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Willing, Rudolph Richard (1915–1989)

by Lindsay Pryor

Rudolph Richard Willing was born in Gotha, Germany, in 1915. The major disruption of World War II led to his migrating with his family to Australia at the end of 1954.

Rudolph Willing was a born plantsman. His career in working with plants had a start in Germany in 1931 when, because of the worldwide economic depression, instead of attending the Gymnasium Ernestinum Gotha, he was obliged to move into practical farming through the Agricultural School of Gotha for the next three years.

His enthusiasm was noted and, after more farming experience, he was awarded a place at the Bayerische Landessaatzuchtanstalt Weihenstephan/Freising, where he spent 1937 and 1938.

He was first involved after that in barley, winter wheat and potato breeding before the war and until 1941. In postwar West Germany, to which he returned in 1945 after being a POW in the United States, he found a post in vegetable seed breeding in Erfurt and was to move in 1952 to the Hanseatische Pflanzenzuchtung Wulfsdorf, where he worked with strawberries and other fruits.

He had consummate skill in raising and manipulating plants, especially for breeding and in whole plant physiological studies. This was complemented by a keen and inquiring mind, so that he was able to advance various studies significantly in a productive research period of some 35 years.

He reached Canberra in 1955 and, after a pause, he joined the Parks and Gardens Section of the then Department of the Interior in 1956, working on the developmental program there, especially with native plants. He moved later, in 1959, to the newly-created Department of Botany in the Faculty of Science of the Canberra University College, which was to become soon in 1960 part of the Australian National University.

Rudolf Willing worked with various members of the staff of the Botany Department and other departments of the Faculty of Science in field relating to plant growth regulators in eucalypts and their vegetative propagation and breeding. He was the co-author of a considerable number of scientific papers on these and other subjects relating to projects on which he worked and his superb technical expertise made possible numerous experiments which otherwise would have remained untouched.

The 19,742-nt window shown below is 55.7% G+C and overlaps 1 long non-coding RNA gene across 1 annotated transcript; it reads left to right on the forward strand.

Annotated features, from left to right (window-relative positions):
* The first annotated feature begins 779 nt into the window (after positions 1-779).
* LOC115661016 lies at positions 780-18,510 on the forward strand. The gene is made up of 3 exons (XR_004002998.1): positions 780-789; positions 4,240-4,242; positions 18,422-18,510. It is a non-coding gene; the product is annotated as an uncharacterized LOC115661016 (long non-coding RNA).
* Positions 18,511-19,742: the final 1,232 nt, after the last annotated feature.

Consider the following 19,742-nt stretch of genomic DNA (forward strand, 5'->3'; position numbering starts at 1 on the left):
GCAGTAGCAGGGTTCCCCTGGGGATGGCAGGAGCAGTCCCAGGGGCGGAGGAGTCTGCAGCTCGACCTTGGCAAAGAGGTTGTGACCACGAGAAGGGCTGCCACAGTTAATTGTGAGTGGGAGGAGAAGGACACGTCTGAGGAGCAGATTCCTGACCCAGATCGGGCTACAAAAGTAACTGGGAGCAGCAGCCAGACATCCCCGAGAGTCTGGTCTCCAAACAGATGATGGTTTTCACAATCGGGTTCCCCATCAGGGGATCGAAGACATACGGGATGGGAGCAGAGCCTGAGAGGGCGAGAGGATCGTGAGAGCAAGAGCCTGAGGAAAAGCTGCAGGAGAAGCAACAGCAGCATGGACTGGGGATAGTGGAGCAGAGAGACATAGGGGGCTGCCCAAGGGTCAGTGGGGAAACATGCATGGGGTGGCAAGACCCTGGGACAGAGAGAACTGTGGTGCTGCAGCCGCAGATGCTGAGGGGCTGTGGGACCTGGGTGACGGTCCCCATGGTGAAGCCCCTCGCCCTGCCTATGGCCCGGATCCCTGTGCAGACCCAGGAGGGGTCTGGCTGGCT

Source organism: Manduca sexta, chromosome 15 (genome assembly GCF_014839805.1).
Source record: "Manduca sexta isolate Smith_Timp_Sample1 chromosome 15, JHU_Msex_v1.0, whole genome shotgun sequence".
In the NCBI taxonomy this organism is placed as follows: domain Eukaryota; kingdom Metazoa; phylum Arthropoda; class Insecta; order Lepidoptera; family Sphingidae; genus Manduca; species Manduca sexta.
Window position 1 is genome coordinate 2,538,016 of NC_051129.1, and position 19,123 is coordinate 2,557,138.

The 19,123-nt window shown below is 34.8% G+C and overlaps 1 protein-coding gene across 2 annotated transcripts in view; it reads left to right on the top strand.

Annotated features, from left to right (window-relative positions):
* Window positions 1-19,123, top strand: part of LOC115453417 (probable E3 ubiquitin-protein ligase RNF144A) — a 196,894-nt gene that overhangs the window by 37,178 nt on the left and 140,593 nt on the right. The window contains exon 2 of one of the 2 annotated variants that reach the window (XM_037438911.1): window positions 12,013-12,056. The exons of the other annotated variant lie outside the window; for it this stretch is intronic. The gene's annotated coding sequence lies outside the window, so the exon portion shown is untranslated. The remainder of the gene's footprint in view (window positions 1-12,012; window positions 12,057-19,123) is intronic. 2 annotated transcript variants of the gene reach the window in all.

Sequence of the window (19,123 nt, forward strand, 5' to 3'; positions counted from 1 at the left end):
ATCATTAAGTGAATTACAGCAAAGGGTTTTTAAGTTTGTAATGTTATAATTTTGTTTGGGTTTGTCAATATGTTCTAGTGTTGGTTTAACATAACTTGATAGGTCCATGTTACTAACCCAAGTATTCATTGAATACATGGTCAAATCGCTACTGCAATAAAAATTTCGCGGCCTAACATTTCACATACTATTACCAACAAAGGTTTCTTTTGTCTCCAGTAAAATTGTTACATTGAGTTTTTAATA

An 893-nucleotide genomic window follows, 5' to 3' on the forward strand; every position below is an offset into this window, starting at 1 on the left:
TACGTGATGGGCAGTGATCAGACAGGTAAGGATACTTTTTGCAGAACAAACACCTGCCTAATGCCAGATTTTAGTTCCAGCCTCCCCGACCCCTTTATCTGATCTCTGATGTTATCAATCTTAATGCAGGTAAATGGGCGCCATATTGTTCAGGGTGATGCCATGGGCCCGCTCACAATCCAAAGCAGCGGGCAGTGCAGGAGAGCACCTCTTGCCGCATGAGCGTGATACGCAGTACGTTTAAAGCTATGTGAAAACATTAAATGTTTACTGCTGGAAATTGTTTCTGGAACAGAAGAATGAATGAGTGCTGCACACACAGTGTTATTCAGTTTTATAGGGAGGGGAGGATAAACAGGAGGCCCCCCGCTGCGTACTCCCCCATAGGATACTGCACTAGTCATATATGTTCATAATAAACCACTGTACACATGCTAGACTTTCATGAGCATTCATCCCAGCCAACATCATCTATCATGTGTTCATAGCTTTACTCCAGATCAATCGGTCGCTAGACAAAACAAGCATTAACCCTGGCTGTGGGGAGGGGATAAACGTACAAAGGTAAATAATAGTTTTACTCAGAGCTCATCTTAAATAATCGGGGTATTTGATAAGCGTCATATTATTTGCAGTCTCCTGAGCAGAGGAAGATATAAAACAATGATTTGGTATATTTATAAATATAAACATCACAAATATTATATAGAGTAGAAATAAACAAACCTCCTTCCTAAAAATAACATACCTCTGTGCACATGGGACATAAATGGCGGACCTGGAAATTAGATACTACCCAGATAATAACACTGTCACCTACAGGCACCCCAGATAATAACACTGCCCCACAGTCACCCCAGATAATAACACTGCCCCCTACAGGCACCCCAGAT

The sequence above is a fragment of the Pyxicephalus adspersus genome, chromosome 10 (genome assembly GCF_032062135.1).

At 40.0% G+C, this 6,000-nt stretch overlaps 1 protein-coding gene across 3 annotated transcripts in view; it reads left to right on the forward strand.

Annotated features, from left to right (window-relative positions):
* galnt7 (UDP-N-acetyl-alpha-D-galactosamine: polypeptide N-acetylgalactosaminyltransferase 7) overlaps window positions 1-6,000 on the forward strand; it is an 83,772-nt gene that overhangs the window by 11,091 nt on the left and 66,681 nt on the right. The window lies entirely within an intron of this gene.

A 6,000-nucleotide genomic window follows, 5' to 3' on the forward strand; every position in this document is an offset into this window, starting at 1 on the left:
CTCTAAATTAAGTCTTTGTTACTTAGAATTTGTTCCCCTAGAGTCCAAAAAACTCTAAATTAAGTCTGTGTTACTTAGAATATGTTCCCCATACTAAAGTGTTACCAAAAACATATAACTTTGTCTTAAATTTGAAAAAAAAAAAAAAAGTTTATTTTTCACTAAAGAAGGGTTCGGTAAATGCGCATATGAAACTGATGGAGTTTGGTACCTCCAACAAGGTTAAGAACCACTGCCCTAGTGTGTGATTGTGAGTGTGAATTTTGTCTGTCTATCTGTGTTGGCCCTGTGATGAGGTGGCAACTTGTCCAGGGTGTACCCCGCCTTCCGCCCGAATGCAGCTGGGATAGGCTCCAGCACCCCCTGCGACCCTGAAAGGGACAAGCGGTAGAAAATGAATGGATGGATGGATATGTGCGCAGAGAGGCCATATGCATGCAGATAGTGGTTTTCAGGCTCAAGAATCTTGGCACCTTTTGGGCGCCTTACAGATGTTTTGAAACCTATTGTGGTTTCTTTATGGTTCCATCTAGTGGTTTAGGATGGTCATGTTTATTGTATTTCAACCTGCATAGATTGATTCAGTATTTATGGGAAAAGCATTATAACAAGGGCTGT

He also became intensely involved in a breeding and developmental program in poplar, which involved precise study of pollination and incompatibility mechanisms in the genus, which led to his developing the means of crossing pairs of species belonging to different sections of the genus, especially the white and black poplars which in nature are incompatible and do not hybridise.

To all of this he brought the same flair in developing experimental material and also the keen insight necessary to the success of the experiments.

His work was recognised by the University with the award of the degree of Master of Science (Honoris Causa) in 1981.

He retired from the University in 1980 and moved to a small farm near Yass, where he established facilities to continue his experimental work in conjunction with producing plant nursery stock. He continued this while his health permitted until 1987 and also gave some specialist lectures in the Department of Forestry of the Australian National University until 1985. He died suddenly on 21 June 1989.

He is survived by his wife, Eva, daughter Imme and sons, Chris and Dietrich and five grandchildren.

Original publication

Citation details

Lindsay Pryor, 'Willing, Rudolph Richard (1915–1989)', Obituaries Australia, National Centre of Biography, Australian National University, http://oa.anu.edu.au/obituary/willing-rudolph-richard-1045/text1046, accessed 21 September 2017.

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